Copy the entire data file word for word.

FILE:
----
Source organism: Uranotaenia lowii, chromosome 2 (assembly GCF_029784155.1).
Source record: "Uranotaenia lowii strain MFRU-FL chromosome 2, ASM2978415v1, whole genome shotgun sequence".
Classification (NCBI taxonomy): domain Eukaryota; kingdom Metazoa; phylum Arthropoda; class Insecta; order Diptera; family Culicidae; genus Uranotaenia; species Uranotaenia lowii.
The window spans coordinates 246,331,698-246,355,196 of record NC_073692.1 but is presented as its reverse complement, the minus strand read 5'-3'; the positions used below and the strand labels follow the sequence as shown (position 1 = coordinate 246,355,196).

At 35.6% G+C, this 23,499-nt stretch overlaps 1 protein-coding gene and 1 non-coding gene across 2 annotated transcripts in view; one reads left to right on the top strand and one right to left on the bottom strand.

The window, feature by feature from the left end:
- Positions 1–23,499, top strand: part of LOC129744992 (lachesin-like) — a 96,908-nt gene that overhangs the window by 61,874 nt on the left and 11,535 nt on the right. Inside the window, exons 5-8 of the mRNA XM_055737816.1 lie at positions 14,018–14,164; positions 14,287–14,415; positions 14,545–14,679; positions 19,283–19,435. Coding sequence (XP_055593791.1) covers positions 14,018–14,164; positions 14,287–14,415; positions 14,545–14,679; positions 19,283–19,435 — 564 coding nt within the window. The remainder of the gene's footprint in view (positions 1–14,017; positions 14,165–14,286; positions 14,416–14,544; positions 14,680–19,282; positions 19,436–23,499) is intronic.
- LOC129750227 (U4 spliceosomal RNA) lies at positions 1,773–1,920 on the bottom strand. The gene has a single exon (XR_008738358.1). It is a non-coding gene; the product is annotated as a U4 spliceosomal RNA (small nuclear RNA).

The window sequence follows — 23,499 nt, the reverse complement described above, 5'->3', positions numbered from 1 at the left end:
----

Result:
Source organism: Uranotaenia lowii, chromosome 2 (assembly GCF_029784155.1).
Source record: "Uranotaenia lowii strain MFRU-FL chromosome 2, ASM2978415v1, whole genome shotgun sequence".
Classification (NCBI taxonomy): domain Eukaryota; kingdom Metazoa; phylum Arthropoda; class Insecta; order Diptera; family Culicidae; genus Uranotaenia; species Uranotaenia lowii.
The window spans coordinates 246,331,698-246,355,196 of record NC_073692.1 but is presented as its reverse complement, the minus strand read 5'-3'; the positions used below and the strand labels follow the sequence as shown (position 1 = coordinate 246,355,196).

At 35.6% G+C, this 23,499-nt stretch overlaps 1 protein-coding gene and 1 non-coding gene across 2 annotated transcripts in view; one reads left to right on the top strand and one right to left on the bottom strand.

The window, feature by feature from the left end:
- Positions 1–23,499, top strand: part of LOC129744992 (lachesin-like) — a 96,908-nt gene that overhangs the window by 61,874 nt on the left and 11,535 nt on the right. Inside the window, exons 5-8 of the mRNA XM_055737816.1 lie at positions 14,018–14,164; positions 14,287–14,415; positions 14,545–14,679; positions 19,283–19,435. Coding sequence (XP_055593791.1) covers positions 14,018–14,164; positions 14,287–14,415; positions 14,545–14,679; positions 19,283–19,435 — 564 coding nt within the window. The remainder of the gene's footprint in view (positions 1–14,017; positions 14,165–14,286; positions 14,416–14,544; positions 14,680–19,282; positions 19,436–23,499) is intronic.
- LOC129750227 (U4 spliceosomal RNA) lies at positions 1,773–1,920 on the bottom strand. The gene has a single exon (XR_008738358.1). It is a non-coding gene; the product is annotated as a U4 spliceosomal RNA (small nuclear RNA).

The window sequence follows — 23,499 nt, the reverse complement described above, 5'->3', positions numbered from 1 at the left end: